Monday 20 April 2015

You are your biggest hurdle! Be careful what you say to self!

In the dbodyarchitect #Instagram post today, the caption starts:

"Every challenge we face, the person we talk to the most about it, is ourself!" -

I recently stumbled across the Nike Women campaign: Better For It - Inner Thoughts. Take a look:

For many of us, that series of thoughts or conversations are all to familiar. We convince ourselves to delay on starting a new challenge or project, delay stepping up a level in our training or even convince ourselves to quit before we have really challenged ourselves. This campaign speaks to everyone who has ever started something and talked themselves out of it or almost did. If you have done any type of endurance event, this I' can-I can't' conversation can go on for miles!

It's not just because it is a Nike campaign that I like it but because it is so realistic. I can hear those of you who know me saying 'Yeah right!'. I wish I had $5 for every time someone said that I am going to start training before I start your class. At that point, I know the person has already started that 'conversation with self' and self has started to convince self that self is not able.

Another classic delay tactic is waiting for the 'fresh week' or 'fresh month' to start that new fitness program, nutrition plan or project. Let's change that today. Push yourself, change those conversations with self to positive thoughts and affirmations. You have to get up and get, is what my father would always tell me. That new regime, that new course of study or that event you have been teasing your with self trying, start your journey today and more importantly see it through. As the good people at Nike Women would say, you would be Better For It!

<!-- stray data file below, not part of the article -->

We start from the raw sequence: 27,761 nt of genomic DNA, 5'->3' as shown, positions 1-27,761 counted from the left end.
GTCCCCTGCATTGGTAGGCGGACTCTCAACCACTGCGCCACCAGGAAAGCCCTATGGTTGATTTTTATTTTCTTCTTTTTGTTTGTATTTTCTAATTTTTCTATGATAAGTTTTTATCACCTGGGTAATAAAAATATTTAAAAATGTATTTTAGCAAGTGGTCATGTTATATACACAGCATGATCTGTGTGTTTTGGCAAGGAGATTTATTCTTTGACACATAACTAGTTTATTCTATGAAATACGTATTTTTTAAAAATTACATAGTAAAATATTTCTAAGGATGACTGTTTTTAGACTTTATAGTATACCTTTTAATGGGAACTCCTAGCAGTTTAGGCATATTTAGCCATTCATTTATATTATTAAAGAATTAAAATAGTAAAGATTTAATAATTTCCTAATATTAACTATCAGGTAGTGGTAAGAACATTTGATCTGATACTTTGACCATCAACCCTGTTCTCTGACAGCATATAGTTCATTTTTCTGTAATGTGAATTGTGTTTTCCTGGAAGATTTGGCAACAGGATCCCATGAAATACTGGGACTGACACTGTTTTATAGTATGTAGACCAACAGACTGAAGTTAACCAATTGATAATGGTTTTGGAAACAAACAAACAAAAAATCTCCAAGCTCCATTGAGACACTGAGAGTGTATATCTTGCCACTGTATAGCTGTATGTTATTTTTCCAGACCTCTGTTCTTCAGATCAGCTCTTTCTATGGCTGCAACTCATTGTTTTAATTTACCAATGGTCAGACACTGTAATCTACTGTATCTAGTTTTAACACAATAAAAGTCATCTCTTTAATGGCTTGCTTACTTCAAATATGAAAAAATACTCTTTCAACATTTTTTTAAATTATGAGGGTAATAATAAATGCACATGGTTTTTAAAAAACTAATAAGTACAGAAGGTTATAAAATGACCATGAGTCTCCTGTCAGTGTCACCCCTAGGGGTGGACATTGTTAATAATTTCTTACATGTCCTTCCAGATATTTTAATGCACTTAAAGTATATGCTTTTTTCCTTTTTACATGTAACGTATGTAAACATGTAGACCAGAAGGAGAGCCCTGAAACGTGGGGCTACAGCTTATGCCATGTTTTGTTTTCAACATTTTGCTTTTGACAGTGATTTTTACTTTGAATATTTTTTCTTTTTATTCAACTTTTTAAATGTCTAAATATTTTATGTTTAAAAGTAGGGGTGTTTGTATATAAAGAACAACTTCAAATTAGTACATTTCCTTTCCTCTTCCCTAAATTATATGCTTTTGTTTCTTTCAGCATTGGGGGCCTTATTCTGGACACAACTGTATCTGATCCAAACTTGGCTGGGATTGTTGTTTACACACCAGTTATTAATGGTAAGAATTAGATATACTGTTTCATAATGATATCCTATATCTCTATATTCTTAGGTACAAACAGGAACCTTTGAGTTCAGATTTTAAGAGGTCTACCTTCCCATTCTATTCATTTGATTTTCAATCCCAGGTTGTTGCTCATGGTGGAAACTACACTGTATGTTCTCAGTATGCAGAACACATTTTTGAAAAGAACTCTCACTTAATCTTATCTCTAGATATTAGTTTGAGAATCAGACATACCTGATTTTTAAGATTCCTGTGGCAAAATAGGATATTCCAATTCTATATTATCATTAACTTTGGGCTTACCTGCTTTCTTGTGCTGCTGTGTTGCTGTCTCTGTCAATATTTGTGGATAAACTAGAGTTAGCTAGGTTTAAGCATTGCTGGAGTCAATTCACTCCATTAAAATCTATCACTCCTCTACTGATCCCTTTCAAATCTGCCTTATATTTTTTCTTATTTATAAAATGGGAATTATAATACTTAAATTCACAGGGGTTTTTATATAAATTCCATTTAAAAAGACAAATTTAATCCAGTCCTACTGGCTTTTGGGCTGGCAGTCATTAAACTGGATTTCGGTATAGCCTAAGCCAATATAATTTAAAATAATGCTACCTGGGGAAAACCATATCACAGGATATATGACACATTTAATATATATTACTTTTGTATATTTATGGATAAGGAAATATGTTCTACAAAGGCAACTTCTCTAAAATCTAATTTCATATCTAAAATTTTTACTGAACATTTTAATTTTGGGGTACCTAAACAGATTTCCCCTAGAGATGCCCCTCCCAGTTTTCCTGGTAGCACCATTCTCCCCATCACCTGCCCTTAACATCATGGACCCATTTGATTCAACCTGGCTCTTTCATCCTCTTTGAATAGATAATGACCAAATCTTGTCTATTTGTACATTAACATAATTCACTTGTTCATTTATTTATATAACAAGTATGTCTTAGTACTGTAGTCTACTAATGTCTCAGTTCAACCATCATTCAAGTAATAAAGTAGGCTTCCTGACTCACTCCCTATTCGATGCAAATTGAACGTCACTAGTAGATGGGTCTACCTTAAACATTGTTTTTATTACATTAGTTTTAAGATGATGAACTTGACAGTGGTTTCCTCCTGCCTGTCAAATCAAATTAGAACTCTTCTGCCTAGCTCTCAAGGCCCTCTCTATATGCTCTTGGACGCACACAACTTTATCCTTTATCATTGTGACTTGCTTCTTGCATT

Share this blog with someone who you think needs to stop procrastinating or who has a tendency to quit their challenges. Thanks for reading - dbA.

Tuesday 1 April 2014

About that daily "cupper".

The long overdue dbA check-in!

A few clients have asked me about the reasoning behind inclusion of green tea in the nutrition habit. I often have a vague answer of "...well it's good for metabolism and supposedly also digestive health..". This was founded in very basic reading and general information exchange with other persons in the field. Then one day a client gifted me a box of Yogi Green Tea - Muscle & Recovery and then I was you know what, I need to read into this green tea thing a little more as it's quite an 'in thing' to have right now. Side note though, I love the daily inspirational messages that come attached to the Yogi teas. Today's: Man is as vast as he acts.

#theresearch?: This was tough to gather information on but there are some articles on why it's recommended. It's been a staple in Asia for thousands of years (duh) but only recently (within the last decade) become big in the "western world". Not surprisingly it's first introduction to rest of us was in a bid to find foods with cancer-fighting properties. The big C as one friend calls it, seems to drive much of the research into alternate foods and medicines these days. The big selling ingredient in green tea is an antioxidant - epigallocatechin gallate (EGCG). Yes, have fun with that mouthful. This was not only found to be an antioxidant but also have potential to aid fat loss. #selloff now

This seems straightforward to what I have heard before, but what is this dream that I am being sold on muscle recovery. Early investigations turned up one study showing that when 1,200mg of EGCG was consumed daily, twice a day over a two week eccentric (negative repetition) training program, there seemed to be protective effect with regard to muscle soreness and  damage. While there are gaps in the information here, it suggests there is some direction for this school of thought. I will keep an open mind on this and keep my casual research into this and other herbal remedies active.